This past February, I was honoured to be asked to present at ETFO’s Technology Conference for French as a Second Language(FSL). It was a great day of hands-on learning with educators across the province sharing ways in which to engage FSL students in learning the language, using technology, whether in the classroom or online. My presentation was geared towards providing teachers with ideas to support students in moving from consumers of tech to creators. During this session, I shared a variety of ideas that were shared with me over the years and that I found engaging for students. In this post, I’ll share 3 Google Tools that you might be able to incorporate in your FSL Classrooms.
The Google Jamboard app is a digital whiteboard that offers a rich collaborative experience for students. I’ve used Jamboard for check-ins, brainstorming, listening and drawing activities, and more. One example of a listening and drawing activity comes from Chrystal Hoe who is an educator in the United States. Given their own frame in the Jam, students listen to instructions on how to draw their own monster and use the tools in Jamboard to draw. Through labeling the parts of the body, students are also able to demonstrate understanding of new and familiar vocabulary as well as spelling. When finished, each student has the opportunity to view the work of their peers, revealing that even though the instructions may have been the same, drawings may vary.
Google Slides is an online presentation app that lets you create and format presentations and work with others in real-time. With creative templates from Slidesmania and Slides Carnival, the possibilities are endless when creating exciting presentations. During my session, I shared the template for Sylvia Duckworth’s Choose Your Own Adventure Stories. Not only does Sylvia offer an example of a story, but she also gives a template to help writers organize the choices readers can make and how to include them on the correct slide in the Google Slides Template. Sylvia’s layout of the planner is clear and easy to follow. In my morning session, one participant completed their outline and was excited to share their story with the rest of us and the potential to share the activity with her students.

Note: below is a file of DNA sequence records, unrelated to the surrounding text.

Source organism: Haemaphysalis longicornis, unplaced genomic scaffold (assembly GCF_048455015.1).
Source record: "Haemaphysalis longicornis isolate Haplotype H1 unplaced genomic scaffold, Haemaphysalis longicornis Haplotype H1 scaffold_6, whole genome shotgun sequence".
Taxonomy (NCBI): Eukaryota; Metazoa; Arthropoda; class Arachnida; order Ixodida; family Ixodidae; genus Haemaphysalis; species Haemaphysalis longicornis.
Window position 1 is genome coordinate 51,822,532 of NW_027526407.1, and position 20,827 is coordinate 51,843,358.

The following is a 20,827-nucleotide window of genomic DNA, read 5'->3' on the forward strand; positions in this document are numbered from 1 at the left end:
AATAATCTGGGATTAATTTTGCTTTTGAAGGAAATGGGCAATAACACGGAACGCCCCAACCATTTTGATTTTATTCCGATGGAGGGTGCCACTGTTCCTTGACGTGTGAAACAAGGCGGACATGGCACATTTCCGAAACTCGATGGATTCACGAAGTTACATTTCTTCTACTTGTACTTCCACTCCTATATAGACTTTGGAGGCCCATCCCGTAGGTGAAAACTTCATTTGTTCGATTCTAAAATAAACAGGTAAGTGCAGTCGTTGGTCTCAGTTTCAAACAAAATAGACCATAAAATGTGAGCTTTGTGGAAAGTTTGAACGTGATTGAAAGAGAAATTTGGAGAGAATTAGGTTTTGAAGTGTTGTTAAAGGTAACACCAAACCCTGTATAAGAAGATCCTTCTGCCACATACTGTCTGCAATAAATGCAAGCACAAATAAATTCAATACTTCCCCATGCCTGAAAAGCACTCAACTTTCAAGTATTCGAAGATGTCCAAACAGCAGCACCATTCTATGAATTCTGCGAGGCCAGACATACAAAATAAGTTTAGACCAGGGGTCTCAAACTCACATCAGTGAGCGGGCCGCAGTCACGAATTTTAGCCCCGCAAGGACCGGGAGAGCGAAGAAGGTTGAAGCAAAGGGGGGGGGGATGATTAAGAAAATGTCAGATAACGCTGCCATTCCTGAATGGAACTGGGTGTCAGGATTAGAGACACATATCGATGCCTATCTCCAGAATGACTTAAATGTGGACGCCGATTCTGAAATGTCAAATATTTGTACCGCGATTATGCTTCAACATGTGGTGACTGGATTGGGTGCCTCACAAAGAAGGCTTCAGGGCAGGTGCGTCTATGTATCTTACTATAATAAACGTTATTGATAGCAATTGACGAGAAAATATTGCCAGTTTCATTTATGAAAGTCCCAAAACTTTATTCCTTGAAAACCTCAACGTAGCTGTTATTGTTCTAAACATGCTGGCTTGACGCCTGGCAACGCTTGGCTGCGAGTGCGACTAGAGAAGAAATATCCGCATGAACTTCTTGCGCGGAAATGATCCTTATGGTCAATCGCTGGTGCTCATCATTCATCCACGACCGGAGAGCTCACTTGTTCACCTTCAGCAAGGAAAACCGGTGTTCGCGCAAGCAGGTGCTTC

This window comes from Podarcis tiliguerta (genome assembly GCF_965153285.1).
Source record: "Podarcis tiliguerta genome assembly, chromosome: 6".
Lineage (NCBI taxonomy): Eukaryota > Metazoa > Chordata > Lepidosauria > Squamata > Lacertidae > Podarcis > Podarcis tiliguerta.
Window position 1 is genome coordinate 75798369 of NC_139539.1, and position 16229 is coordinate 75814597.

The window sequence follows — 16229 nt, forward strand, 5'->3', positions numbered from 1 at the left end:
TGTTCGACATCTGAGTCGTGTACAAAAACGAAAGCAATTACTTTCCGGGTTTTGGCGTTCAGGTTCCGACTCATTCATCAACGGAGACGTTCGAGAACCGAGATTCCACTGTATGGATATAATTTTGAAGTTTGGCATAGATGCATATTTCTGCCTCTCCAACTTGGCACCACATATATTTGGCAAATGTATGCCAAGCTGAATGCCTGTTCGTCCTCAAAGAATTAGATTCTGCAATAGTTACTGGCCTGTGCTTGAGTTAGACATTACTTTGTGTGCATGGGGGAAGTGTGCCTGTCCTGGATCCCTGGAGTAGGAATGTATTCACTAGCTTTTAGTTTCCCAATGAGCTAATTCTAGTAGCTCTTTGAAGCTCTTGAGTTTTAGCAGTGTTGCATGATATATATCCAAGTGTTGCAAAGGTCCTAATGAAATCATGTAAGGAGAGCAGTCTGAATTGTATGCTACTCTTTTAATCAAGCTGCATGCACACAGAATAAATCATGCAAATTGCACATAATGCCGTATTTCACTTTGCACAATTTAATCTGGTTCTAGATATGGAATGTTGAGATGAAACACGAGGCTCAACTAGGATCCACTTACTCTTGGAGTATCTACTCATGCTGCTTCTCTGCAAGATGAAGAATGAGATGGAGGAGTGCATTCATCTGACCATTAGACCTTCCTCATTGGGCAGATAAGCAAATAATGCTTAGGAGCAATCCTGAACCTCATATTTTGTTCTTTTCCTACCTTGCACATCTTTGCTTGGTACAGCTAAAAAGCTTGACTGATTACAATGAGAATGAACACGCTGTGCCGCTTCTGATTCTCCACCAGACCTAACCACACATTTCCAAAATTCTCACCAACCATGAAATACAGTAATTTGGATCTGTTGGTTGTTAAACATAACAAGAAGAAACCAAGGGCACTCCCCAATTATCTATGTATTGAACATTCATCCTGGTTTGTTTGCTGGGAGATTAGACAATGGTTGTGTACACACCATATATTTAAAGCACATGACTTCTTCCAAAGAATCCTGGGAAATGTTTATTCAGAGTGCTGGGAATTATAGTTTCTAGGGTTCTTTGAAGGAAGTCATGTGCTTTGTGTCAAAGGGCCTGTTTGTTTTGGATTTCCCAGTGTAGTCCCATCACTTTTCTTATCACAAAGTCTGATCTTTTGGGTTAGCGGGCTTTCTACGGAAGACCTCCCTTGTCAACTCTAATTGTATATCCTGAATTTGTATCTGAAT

Google Drawings is the ultimate blank canvas. I’ve used it with students to create images, posters, infographics, timelines, and bioglyphs. Simply put, bioglyphs are a symbolic representation of something in your life. Your collection of bioglyphs tells your life’s story without words. During our session, participants had the opportunity to use Google Drawings to complete their own bioglyph using instructions.
Technology is an incredible tool that can be used to increase engagement while learning. These tools can be used in a variety of ways and I hope that this post helped spark some ideas of how you might be able to help students create, using tech.